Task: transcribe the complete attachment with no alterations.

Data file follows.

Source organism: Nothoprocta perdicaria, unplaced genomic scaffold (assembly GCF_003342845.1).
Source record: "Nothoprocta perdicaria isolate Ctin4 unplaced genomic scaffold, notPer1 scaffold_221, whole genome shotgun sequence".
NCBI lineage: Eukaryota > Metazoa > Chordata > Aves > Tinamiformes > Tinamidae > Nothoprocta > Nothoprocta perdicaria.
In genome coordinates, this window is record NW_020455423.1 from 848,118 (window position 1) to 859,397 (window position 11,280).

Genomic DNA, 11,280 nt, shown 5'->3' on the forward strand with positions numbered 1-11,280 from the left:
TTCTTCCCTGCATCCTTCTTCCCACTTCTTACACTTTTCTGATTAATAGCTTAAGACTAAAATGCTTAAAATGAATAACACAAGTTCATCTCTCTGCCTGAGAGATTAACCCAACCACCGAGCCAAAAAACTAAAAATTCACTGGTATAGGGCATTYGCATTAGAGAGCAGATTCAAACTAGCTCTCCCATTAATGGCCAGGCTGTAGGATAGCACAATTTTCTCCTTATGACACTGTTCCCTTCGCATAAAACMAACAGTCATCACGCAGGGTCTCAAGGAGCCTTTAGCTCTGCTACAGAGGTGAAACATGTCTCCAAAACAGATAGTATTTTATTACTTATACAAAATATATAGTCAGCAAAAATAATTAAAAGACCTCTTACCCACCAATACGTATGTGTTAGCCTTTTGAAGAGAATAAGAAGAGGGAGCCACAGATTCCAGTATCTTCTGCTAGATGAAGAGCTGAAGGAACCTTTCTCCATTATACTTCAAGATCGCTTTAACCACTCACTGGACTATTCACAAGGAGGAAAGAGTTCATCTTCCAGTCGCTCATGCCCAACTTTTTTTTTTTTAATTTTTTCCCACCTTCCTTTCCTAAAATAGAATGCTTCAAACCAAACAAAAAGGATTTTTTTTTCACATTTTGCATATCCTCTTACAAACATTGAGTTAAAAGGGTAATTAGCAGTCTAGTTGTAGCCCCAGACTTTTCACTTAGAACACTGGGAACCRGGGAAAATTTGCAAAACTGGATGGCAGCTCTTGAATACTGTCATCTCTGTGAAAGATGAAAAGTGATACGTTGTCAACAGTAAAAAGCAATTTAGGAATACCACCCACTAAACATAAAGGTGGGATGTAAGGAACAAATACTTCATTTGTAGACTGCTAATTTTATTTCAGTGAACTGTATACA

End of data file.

Source organism: Nothoprocta perdicaria, unplaced genomic scaffold (assembly GCF_003342845.1).
Source record: "Nothoprocta perdicaria isolate Ctin4 unplaced genomic scaffold, notPer1 scaffold_221, whole genome shotgun sequence".
NCBI lineage: Eukaryota > Metazoa > Chordata > Aves > Tinamiformes > Tinamidae > Nothoprocta > Nothoprocta perdicaria.
In genome coordinates, this window is record NW_020455423.1 from 848,118 (window position 1) to 859,397 (window position 11,280).

Genomic DNA, 11,280 nt, shown 5'->3' on the forward strand with positions numbered 1-11,280 from the left:
TTCTTCCCTGCATCCTTCTTCCCACTTCTTACACTTTTCTGATTAATAGCTTAAGACTAAAATGCTTAAAATGAATAACACAAGTTCATCTCTCTGCCTGAGAGATTAACCCAACCACCGAGCCAAAAAACTAAAAATTCACTGGTATAGGGCATTYGCATTAGAGAGCAGATTCAAACTAGCTCTCCCATTAATGGCCAGGCTGTAGGATAGCACAATTTTCTCCTTATGACACTGTTCCCTTCGCATAAAACMAACAGTCATCACGCAGGGTCTCAAGGAGCCTTTAGCTCTGCTACAGAGGTGAAACATGTCTCCAAAACAGATAGTATTTTATTACTTATACAAAATATATAGTCAGCAAAAATAATTAAAAGACCTCTTACCCACCAATACGTATGTGTTAGCCTTTTGAAGAGAATAAGAAGAGGGAGCCACAGATTCCAGTATCTTCTGCTAGATGAAGAGCTGAAGGAACCTTTCTCCATTATACTTCAAGATCGCTTTAACCACTCACTGGACTATTCACAAGGAGGAAAGAGTTCATCTTCCAGTCGCTCATGCCCAACTTTTTTTTTTTTAATTTTTTCCCACCTTCCTTTCCTAAAATAGAATGCTTCAAACCAAACAAAAAGGATTTTTTTTTCACATTTTGCATATCCTCTTACAAACATTGAGTTAAAAGGGTAATTAGCAGTCTAGTTGTAGCCCCAGACTTTTCACTTAGAACACTGGGAACCRGGGAAAATTTGCAAAACTGGATGGCAGCTCTTGAATACTGTCATCTCTGTGAAAGATGAAAAGTGATACGTTGTCAACAGTAAAAAGCAATTTAGGAATACCACCCACTAAACATAAAGGTGGGATGTAAGGAACAAATACTTCATTTGTAGACTGCTAATTTTATTTCAGTGAACTGTATACA